Medicine can be an amazing thing. It often adds years to life and improves comfort. However, when you take medicine for one symptom or illness, and then add a pill for something else — and another doctor adds additional treatments, it can eventually turn into something entirely overwhelming. This can become a big problem for older adults who may struggle to remember when they have taken all their pills or have trouble keeping track of their different prescriptions.
The holidays are a much-loved respite from everyday life. Gallup’s mood index rates Thanksgiving and Christmas Day as two of the happiest days of the year. As the holiday season arrives, many families have timeless traditions, and newer ones as well, that they want to experience. However, it can be troubling to think about enjoying these holiday joys without including the entire family. As mom and dad age, it can be harder for them to participate in all of these holiday events without getting tired out or overwhelmed.
Did you know that house fires that are started from kitchen equipment kill nearly 500 people every year, and injure thousands? In addition, there are more bacteria in the average kitchen than any other room in the house, meaning that improperly prepared food could be a hazard to families. These are just a few of the reasons why the kitchen is a dangerous room for anyone, but especially a senior with limited mobility. Luckily, a few simple changes and this room can be much safer for everyone! We’ve collected a few tips that you can utilize to make sure the kitchen is a safe place for your mom or dad.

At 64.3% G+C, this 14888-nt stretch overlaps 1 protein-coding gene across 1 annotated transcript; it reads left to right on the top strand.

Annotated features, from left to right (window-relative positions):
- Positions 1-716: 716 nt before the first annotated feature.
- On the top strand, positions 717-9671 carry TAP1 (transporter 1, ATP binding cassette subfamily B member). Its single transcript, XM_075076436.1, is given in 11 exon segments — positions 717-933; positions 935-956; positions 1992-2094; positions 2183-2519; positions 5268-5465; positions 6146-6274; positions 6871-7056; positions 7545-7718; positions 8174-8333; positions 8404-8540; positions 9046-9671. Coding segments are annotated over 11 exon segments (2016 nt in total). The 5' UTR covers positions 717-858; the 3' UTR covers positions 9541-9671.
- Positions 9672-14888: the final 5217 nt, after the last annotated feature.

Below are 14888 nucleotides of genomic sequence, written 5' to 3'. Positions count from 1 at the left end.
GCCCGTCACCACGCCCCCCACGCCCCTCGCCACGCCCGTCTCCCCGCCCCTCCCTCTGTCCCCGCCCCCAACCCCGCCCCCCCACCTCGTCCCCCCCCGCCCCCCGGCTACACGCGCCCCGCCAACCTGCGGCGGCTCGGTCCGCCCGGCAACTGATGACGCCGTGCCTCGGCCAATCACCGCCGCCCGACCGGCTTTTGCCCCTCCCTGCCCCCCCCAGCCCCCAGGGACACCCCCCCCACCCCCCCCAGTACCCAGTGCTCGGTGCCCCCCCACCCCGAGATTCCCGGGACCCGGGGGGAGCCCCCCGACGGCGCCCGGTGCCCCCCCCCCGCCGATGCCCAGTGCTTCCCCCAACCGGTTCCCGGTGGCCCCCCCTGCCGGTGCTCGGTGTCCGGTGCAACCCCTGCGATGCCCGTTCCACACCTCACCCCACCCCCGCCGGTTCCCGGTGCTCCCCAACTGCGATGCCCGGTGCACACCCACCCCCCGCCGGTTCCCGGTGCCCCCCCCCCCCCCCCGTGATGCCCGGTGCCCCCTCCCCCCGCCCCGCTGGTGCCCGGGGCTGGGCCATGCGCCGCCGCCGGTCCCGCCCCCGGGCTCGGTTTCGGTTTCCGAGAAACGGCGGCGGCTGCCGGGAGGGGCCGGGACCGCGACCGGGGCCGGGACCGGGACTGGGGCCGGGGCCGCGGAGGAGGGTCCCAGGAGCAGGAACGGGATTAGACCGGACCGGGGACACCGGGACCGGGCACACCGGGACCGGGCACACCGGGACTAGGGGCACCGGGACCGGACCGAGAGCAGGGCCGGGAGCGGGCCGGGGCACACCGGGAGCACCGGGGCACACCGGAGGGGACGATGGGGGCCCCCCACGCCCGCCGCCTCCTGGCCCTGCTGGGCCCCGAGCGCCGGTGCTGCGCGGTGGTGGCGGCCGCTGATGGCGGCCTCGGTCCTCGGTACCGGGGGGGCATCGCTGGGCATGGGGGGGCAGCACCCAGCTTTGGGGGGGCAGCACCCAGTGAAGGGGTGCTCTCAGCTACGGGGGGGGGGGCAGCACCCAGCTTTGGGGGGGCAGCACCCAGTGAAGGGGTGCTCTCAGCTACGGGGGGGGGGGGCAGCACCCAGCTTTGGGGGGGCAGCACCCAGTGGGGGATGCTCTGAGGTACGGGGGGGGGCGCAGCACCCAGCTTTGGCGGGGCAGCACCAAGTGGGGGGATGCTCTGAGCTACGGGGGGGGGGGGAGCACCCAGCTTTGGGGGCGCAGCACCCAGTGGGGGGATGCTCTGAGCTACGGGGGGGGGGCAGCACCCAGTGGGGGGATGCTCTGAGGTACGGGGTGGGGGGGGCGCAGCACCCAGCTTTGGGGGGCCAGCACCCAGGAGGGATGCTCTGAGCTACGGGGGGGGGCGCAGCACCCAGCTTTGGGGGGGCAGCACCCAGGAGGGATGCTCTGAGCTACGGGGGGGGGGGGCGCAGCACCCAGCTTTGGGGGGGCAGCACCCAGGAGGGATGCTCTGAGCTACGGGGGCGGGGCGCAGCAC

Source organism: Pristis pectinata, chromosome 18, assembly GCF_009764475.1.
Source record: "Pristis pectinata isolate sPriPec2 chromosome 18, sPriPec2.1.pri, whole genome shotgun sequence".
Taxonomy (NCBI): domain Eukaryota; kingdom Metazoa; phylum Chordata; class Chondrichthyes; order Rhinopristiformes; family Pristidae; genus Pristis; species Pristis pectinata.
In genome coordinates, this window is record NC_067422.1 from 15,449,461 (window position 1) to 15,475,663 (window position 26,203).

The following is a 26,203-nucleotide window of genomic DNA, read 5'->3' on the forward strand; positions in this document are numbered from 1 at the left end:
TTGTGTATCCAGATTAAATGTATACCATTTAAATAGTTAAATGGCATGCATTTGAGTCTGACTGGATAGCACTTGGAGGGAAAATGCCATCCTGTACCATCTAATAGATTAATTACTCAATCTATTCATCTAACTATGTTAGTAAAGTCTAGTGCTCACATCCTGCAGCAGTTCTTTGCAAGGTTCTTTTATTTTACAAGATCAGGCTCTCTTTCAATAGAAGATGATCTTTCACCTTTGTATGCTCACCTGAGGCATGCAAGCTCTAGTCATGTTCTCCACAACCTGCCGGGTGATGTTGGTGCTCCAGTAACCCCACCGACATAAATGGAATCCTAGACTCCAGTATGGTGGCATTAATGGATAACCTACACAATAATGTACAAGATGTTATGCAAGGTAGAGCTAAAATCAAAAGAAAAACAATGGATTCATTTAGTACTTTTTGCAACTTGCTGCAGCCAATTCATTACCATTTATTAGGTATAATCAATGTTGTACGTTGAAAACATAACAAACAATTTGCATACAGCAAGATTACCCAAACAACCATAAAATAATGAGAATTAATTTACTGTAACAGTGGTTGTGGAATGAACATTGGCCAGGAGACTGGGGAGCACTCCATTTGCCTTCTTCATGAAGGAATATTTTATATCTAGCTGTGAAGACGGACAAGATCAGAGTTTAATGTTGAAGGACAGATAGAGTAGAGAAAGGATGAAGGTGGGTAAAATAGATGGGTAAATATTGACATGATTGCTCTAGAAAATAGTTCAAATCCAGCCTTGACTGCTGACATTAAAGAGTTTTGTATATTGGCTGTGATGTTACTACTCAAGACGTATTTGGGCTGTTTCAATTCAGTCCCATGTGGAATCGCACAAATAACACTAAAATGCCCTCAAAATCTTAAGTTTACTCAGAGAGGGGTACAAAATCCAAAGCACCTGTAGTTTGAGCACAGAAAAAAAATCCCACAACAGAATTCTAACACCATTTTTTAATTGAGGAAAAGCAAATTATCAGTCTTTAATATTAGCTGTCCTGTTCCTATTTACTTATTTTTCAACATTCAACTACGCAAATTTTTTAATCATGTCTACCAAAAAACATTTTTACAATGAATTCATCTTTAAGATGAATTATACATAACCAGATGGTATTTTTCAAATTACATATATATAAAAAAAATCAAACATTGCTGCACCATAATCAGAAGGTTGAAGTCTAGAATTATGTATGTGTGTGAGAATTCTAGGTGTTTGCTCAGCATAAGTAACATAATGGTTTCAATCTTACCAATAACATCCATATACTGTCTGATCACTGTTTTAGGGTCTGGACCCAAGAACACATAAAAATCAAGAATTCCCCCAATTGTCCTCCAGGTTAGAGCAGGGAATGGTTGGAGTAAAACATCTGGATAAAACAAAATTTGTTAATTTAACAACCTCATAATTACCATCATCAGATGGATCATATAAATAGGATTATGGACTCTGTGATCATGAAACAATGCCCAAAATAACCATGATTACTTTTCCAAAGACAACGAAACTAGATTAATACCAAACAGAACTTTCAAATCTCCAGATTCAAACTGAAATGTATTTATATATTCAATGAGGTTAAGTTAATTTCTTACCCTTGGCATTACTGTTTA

Most people have a habit of “collecting” something. Perhaps it’s shoes, stuffed animals, paintings or even family photos. However, there are those people who take that natural desire to gather a little too far. When that occurs, collecting can easily turn into hoarding. Seniors are especially prone to this, mainly because they have had a lifetime to collect treasures so it can be difficult to let these items go. Also, many older Americans experienced deprivation during the Great Depression or World War II, according to Smith College psychologist Randy Frost. He stated: “They save everything, keep broken appliances, won’t part with worthless items — empty cereal boxes, rubber bands, paper bags from the market — and acquire more things regularly at garage sales. Soon, they can’t move freely among their possessions, but still, they are unable to part with any of it.”